Alexandria Online


Monday, April 1, 2013

Collect, Classify, Listen, Copy: Unplugged Learning

In 1972, my Sixth Grade teacher had us create our own leaf collection. Mr. Walker, an avid botanist and environmentalist, had done this for many generations of students, who had grown up, graduated, and come back to visit him and tell him, "I still have that leaf collection we made in Sixth Grade."

Many of the elements of what is known as "21st Century Learning" were completely absent. We traveled around campus in early Fall or took field trips to local parks or private properties to collect leaves. Each student got a leaf from each specimen of tree or shrub; each student pressed it when we returned to the classroom; each student mounted it on paper exactly as Mr. Walker instructed us to. Once the leaves where pressed and mounted, Mr. Walker wrote the Latin name of the specimen on board; we copied the name into our book; he read a brief description of the specimen from his notes; we copied exactly what he dictated. At the end of the project, we all had exactly the same thick, three ring binder full of mounted, classified leaves.

There was absolutely no creativity, no individualism, no differentiated learning, no analytical thinking, no "higher-level" skills, no critical thinking, no technology or media literacy, no innovation. Nor was there an assessment at the end of the project.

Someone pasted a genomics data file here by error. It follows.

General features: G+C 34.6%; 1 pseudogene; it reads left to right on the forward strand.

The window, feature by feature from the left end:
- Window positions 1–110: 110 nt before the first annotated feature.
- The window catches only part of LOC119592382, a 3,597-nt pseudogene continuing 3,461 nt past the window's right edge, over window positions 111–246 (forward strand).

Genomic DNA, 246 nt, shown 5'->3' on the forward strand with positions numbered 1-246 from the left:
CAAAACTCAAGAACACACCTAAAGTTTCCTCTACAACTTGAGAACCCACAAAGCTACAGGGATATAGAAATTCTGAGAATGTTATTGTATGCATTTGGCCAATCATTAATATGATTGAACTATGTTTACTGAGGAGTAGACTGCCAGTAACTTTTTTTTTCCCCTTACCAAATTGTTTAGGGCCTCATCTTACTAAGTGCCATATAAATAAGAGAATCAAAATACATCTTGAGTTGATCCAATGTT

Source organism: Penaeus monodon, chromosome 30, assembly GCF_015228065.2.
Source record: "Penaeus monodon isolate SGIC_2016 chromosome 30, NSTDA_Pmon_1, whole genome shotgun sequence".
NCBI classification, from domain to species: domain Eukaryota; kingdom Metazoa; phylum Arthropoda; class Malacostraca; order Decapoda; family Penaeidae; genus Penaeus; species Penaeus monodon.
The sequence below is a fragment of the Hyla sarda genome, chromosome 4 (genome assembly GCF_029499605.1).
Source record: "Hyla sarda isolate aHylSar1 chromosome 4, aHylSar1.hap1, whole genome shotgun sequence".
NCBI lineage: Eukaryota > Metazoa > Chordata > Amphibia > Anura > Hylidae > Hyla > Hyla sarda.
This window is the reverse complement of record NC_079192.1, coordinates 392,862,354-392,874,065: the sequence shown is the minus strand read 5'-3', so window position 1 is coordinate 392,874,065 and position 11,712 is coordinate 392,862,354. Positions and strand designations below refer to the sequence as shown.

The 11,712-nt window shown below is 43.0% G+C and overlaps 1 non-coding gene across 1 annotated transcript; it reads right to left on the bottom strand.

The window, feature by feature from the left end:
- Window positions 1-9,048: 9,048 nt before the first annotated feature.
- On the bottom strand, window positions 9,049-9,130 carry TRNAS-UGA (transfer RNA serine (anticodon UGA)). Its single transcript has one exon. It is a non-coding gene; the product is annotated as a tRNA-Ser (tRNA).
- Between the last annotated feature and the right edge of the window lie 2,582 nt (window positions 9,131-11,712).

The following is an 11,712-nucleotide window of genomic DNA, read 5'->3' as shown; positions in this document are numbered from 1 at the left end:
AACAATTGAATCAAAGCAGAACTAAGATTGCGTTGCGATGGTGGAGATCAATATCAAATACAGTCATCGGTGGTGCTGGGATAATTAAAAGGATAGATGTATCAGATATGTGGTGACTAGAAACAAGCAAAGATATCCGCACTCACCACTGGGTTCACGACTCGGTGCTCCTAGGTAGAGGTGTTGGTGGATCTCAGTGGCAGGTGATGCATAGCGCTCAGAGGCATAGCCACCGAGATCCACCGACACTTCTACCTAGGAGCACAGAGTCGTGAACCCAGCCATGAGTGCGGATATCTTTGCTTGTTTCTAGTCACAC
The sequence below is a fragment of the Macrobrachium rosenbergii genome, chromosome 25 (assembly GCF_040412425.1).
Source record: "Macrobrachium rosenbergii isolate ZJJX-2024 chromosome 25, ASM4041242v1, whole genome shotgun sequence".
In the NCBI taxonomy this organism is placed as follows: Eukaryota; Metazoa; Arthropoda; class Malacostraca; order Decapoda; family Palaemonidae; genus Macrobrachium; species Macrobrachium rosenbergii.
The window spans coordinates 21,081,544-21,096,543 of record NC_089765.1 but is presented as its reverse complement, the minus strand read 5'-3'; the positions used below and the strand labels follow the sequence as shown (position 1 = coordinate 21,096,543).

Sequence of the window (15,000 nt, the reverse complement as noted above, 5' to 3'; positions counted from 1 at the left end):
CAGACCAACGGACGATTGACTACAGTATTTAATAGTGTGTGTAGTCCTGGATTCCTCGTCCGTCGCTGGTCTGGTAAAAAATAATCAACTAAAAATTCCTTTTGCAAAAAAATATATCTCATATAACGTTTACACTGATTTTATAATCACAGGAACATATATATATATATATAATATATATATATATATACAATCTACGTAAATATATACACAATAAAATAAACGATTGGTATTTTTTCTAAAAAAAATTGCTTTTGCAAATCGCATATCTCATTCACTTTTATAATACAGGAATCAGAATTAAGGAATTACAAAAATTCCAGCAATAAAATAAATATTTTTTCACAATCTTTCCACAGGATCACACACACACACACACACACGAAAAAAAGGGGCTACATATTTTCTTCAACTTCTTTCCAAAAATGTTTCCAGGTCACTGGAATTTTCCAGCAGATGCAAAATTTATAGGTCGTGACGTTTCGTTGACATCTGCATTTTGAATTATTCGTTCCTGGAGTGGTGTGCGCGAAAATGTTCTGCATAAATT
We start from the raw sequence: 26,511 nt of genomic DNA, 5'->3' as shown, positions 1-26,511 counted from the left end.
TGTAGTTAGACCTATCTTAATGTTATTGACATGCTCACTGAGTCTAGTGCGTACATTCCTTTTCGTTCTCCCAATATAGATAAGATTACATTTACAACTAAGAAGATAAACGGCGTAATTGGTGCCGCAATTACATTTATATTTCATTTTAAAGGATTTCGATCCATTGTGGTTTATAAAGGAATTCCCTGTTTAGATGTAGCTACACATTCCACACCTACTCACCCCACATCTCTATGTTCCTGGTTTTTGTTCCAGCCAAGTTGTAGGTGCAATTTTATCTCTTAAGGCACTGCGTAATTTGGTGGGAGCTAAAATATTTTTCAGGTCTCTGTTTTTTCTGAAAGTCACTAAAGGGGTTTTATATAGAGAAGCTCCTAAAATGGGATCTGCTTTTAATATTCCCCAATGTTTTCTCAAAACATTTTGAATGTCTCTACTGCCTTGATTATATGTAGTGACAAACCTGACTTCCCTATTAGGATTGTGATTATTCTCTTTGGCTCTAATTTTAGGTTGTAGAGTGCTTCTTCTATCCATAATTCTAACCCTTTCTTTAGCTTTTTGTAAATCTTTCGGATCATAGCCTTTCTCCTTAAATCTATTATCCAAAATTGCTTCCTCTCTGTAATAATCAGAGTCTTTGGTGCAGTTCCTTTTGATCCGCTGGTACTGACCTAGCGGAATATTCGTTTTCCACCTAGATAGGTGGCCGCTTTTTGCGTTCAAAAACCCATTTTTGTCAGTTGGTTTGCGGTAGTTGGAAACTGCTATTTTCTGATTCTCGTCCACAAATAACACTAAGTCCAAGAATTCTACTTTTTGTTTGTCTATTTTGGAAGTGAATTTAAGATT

Naturally you can guess what ironic observation I am going to pass on to you now: that we learned a lot from that project; that no one will ever forget doing it; that we developed authentic confidence by acquiring skills and mastery; that we were very proud of our very own, first book. We had to be exact. We learned to listen, imitate, copy, reproduce. And the book we produced was a completely accurate, flawless recreation of a small circle of useful, existing scientific knowledge.

That experience was very similar to the experience my father would have had when he was in Sixth Grade. But my son has had a very different experience. It would be hard to validate the following comparison, but in some ways I believe that I feel older at the age of 52 than my father felt when he was 52. His world changed pretty fast, but mine has changed faster. He was a child in the era of steam locomotives, watched Neil Armstrong step onto the moon on a black and white tv with his own, young children, and had grandchildren who used computers in college. But he never owned his own computer. And neither did I until I was 28. His sons copied notes into a notebook; my son does research using online sources.

There was nothing wrong with the leaf collection project in 1972 and there is still nothing wrong with it. But it cannot be repeated today. Those activities will not resonate with 6th graders in 2013 as they did in 1972. They will not recognize it as education and will not respond to it. Is our 21st Century way better? It's no better and no worse; but now it is the only way.